Abu Dhabi: The British father of an 11-year-old boy who refuses to fly from Abu Dhabi to the UK because he is afraid to fly is appealing to the Saudi Arabian government on humanitarian grounds for a visa to travel overland through the country on the first leg of a journey home.
Anthony Thompson, 63, an aide to former UK deputy prime minister John Prescott, has been denied visa entry twice by the Saudis thwarting his latest attempt to drive overland to Jeddah and board a ship with son Joe bound for Egypt.
I’m hoping that the Saudis will see this as a humanitarian case. I just want to get Joe home.”
It appears the Saudi government may be listening to his latest appeal after a senior official at the Saudi embassy in London contacted him asking for more details about Thompson’s planned overland trip in lieu of a normal flight from Abu Dhabi.
Thompson has replied via email, spelling out his family’s plight and outlining the reasons behind his request for a visa.
He remains optimistic that a third visa application may be approved allowing he and Joe to finally begin the 5,000-plus kilometre trek home through Saudi, Jordan, Egypt, Greece, Europe and into the UK.
“I’m hoping that the Saudis will see this as a humanitarian case,” said Thompson, who is stranded in Abu Dhabi after five failed attempts to fly young Joe home, forcing the family to plan an alternative overland or sea trip. “I just want to get Joe home,” he added.
Even the overland trip is fraught with troubles in terms of forward planning, he told Gulf News, given that he has sold his car and would need to buy another because travellers are not allowed to take hired cars out of the UAE.
If a third visa attempt is successful, Thompson said he will act quickly to purchase a vehicle and then embark on his journey.
Unsure of the certainty of securing a Saudi visa, Thompson is working on yet another alternative route home by sea, possibly through Muscat, Oman.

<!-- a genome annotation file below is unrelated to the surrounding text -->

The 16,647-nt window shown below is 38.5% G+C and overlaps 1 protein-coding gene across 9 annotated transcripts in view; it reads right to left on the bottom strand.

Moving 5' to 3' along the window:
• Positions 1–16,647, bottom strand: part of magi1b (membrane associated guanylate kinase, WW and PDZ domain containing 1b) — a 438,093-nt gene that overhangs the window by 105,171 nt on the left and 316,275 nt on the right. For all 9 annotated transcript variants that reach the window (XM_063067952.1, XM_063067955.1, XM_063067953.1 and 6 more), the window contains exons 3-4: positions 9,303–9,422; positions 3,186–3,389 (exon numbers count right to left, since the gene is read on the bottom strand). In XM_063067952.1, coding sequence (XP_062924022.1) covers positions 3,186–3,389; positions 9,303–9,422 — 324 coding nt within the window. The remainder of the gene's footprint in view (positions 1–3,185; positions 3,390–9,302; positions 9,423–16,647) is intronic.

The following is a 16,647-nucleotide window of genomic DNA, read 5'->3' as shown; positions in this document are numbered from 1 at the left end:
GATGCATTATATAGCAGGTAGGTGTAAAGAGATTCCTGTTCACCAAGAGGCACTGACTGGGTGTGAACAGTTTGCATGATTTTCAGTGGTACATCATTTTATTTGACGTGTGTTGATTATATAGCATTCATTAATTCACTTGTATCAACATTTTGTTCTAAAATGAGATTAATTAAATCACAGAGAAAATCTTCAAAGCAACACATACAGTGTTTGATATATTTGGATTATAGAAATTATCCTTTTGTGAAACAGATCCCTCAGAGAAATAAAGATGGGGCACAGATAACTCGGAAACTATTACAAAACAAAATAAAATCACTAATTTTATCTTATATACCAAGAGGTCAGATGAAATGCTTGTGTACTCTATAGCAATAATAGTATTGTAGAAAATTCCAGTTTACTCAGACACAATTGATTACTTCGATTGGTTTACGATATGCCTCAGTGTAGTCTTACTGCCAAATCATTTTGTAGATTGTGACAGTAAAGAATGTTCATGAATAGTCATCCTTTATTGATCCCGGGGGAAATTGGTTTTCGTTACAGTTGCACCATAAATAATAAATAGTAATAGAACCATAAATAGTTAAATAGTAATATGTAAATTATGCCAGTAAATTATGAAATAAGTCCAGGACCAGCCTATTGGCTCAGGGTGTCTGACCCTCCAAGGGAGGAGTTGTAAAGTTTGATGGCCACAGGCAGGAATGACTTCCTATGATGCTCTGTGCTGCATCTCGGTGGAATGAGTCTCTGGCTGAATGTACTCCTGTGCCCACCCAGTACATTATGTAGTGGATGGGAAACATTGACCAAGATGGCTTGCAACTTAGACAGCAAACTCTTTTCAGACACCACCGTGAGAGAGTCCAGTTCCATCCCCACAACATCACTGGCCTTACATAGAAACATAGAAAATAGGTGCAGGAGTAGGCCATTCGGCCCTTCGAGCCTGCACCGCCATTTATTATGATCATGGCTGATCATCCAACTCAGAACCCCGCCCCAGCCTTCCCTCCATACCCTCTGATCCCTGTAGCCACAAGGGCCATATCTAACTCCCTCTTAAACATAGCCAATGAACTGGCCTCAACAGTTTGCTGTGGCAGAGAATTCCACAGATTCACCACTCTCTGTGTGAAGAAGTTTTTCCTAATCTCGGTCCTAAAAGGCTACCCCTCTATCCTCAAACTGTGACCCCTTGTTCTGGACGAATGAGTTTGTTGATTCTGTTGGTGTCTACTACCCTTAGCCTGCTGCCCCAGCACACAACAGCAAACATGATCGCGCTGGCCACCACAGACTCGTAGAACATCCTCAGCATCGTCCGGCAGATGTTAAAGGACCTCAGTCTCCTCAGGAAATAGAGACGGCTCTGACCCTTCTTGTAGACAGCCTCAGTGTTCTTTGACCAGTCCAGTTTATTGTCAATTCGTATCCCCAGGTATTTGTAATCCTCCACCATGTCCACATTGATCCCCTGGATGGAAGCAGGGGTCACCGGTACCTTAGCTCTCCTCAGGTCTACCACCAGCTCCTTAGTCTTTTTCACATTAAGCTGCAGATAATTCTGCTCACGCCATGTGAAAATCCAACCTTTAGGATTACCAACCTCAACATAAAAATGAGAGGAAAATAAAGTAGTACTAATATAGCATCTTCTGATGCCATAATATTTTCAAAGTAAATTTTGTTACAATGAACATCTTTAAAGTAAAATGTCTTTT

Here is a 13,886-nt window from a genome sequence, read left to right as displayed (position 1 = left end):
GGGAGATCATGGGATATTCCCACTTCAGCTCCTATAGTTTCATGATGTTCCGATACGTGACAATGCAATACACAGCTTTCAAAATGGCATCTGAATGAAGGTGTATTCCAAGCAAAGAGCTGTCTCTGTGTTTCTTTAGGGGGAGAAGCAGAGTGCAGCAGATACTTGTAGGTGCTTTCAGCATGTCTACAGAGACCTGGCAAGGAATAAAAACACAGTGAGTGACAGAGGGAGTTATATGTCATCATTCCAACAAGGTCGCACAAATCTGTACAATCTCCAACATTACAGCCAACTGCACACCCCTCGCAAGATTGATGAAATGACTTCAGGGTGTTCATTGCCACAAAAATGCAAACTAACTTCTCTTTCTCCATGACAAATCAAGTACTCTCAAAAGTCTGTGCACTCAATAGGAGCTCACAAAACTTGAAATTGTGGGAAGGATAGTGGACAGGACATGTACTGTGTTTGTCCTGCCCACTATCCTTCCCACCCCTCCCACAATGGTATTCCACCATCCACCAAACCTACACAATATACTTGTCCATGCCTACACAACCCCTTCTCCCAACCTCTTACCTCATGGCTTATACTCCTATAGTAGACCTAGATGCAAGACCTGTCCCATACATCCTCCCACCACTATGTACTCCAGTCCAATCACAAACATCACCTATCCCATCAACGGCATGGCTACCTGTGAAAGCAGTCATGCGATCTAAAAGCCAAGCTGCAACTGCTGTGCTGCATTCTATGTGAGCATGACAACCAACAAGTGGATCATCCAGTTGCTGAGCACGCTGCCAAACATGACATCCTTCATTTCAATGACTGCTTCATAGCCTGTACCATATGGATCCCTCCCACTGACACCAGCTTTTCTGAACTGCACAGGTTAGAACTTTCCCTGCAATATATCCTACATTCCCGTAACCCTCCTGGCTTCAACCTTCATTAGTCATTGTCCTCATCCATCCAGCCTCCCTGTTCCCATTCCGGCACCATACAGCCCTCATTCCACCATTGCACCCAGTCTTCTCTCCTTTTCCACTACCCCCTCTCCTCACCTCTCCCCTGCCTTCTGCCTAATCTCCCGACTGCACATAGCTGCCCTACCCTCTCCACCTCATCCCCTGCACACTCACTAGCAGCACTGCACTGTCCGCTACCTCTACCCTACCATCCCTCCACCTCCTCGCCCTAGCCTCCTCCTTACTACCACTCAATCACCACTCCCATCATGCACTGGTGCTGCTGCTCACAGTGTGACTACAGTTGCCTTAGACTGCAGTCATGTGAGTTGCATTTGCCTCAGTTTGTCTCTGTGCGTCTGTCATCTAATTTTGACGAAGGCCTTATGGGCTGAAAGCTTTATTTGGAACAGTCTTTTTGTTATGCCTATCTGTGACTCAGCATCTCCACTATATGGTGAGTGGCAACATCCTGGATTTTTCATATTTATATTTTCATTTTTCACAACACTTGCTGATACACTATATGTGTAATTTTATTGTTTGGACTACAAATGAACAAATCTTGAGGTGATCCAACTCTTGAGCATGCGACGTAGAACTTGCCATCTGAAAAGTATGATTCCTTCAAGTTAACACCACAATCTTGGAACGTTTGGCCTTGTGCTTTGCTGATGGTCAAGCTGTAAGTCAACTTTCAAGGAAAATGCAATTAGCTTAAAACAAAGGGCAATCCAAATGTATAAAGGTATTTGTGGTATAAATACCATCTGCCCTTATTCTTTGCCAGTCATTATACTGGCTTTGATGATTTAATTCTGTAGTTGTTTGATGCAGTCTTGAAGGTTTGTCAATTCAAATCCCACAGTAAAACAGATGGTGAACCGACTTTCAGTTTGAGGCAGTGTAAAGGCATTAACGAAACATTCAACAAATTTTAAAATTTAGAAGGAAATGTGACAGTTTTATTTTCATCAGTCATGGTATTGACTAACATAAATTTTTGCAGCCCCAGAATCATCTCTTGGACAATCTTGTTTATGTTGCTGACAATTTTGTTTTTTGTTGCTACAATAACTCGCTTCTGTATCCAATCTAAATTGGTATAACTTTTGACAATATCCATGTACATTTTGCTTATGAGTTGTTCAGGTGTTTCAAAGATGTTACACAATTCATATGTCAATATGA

If Thompson can book a cabin aboard a passenger or cargo ship, he is hopeful he can find a vessel that has charted a journey rounding Africa and northward into the Suez Canal to take them to Egypt.
Thompson said he is working with a shipping company that is searching for the best possible marine vessel whose commercial track aligns with the Thompson family’s push to return home.
“I’ve got lots of contacts and they’re trying to find the best options,” Thompson said. “I’ve got some great responses from people and shipping companies. It’s just getting that one bit of fortune with a route out.”
He thanked British Embassy officials for assistance, noting that diplomatic mission staffers told him that the case of the Thompson family not being able to return home permanently because of young Joe’s fear of flying is an unusual one.
“The British Embassy has told me they have never had to deal with this before,” Thompson said.
For now, all Thompson can do is try his best to find passage home, even if it means taking a slow boat back to the UK.
Some timetables he has looked at call for passage at sea for up to 30 days in transit.
The hardest part of being stranded, said Thompson, is the inability to make things happen.
“I want to do something rather than just sitting around,” he said.